In the middle of the 19th century, both Tehran and Paris were seen by contemporaries as cities which had remained stuck in the Middle Ages, their streets still dark, narrow and unhealthy.
Paris in particular was the subject of many writings in the 19th century. From the end of the 18th century on, the city was analyzed exhaustively and documented by architects, doctors, engineers and cartographers. But the man who directed the transformation of Paris under the Second Empire, was a civic planner who called himself Baron Haussmann. His task was to improve hygiene through better air quality. Drawing on the analyses mentioned above, Haussmann worked out a vast plan of urban restoration, envisaging a certain number of parks and gardens, and creating many new public gardens, as well as the avenues, the squares and the large monumental buildings for which Paris is famous. On the whole, it is estimated that the work of Baron Haussmann modified Paris by 60%.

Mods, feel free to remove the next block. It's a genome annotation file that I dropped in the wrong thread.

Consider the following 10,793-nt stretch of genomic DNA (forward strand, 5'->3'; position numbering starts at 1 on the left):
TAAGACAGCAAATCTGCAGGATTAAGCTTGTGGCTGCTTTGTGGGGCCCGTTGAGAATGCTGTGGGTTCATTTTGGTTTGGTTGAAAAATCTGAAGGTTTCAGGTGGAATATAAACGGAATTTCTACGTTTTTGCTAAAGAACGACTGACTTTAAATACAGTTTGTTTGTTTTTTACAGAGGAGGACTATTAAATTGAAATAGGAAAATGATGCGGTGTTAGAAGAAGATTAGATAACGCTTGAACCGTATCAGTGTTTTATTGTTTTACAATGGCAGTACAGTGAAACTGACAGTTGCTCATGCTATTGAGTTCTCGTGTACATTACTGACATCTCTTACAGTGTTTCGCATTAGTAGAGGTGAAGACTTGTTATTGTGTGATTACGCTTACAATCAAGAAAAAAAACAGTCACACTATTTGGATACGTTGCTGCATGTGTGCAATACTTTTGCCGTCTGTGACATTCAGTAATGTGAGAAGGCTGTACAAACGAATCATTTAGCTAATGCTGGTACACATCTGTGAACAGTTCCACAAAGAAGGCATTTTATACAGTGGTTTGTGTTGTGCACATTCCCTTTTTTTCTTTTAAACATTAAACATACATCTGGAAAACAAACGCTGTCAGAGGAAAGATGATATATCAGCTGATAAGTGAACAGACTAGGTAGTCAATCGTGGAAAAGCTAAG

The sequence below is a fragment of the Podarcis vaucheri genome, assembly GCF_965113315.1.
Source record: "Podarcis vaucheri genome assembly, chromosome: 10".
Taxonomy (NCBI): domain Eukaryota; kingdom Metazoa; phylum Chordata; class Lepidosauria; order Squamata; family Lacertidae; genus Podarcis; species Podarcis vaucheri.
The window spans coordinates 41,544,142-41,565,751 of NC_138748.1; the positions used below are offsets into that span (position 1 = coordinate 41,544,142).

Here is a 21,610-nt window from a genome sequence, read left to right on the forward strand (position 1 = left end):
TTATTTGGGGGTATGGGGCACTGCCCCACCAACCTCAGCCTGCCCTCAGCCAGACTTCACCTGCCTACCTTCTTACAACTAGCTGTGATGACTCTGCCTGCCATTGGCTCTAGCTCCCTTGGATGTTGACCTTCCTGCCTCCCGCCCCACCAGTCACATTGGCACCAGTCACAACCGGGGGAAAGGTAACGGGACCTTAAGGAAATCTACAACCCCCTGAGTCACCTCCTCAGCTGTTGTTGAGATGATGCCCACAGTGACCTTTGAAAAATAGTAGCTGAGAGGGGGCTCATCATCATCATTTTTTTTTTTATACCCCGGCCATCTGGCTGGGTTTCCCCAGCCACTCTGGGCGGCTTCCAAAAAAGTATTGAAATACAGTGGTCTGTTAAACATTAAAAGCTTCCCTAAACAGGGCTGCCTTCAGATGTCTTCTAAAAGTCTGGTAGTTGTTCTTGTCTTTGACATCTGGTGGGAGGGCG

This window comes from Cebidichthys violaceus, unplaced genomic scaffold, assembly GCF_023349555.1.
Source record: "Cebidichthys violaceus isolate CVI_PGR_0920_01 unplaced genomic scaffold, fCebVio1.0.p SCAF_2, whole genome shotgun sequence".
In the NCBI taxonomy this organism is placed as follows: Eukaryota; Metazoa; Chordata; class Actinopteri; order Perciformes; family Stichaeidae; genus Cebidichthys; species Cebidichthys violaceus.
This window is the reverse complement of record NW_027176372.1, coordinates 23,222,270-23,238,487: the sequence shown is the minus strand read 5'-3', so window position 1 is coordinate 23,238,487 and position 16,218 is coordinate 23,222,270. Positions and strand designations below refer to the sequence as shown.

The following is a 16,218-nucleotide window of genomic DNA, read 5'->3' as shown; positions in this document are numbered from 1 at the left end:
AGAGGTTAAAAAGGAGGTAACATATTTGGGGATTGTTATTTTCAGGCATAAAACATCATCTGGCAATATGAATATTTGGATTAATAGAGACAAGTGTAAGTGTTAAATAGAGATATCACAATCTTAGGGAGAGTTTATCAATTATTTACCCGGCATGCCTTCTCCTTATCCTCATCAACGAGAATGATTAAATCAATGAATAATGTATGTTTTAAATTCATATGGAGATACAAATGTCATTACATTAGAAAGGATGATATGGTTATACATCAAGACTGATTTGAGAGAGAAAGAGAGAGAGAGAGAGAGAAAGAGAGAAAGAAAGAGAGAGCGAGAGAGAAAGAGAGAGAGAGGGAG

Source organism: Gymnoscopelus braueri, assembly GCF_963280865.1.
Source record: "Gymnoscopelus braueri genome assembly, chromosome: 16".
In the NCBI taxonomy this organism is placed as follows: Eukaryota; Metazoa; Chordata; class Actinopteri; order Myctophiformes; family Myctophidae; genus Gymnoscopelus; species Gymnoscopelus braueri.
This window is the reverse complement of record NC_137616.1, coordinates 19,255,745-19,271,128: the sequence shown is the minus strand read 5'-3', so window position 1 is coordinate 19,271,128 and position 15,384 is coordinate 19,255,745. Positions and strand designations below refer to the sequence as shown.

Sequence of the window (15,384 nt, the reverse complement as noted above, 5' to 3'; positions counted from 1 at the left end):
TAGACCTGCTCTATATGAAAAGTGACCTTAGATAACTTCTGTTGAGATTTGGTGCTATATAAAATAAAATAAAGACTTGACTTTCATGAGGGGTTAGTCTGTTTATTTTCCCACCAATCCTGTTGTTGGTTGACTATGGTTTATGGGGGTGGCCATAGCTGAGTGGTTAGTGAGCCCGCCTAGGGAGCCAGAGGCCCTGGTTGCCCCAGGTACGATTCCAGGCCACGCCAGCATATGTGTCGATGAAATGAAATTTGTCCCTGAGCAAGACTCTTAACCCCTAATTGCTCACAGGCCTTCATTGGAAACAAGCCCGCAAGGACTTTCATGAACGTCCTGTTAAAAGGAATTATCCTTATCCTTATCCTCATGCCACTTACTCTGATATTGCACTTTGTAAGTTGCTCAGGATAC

Tehran in the 18th century was still a mysterious city, largely unknown to Westerners. But in the19th century it opened up to the world and started to change. The first development plan of the city was applied in 1867, during the reign of Nasser-din Shah (1848 - 1896), the 4th sovereign of the Qajar line. This plan reorganized Teheran, envisaged new public spaces, avenues, and new structures with new functions and for new activities.
These two cities developed at the same time: Is it possible, then, through comparative methods, to seek the logic behind Tehran’s development through that of Paris? Did Tehran develop following Haussmann's model? Or were there other reasons which had an influence on the development plan? The current study compares the historical steps in the development of the two cities and analyses their urban history during the 19th c. CE.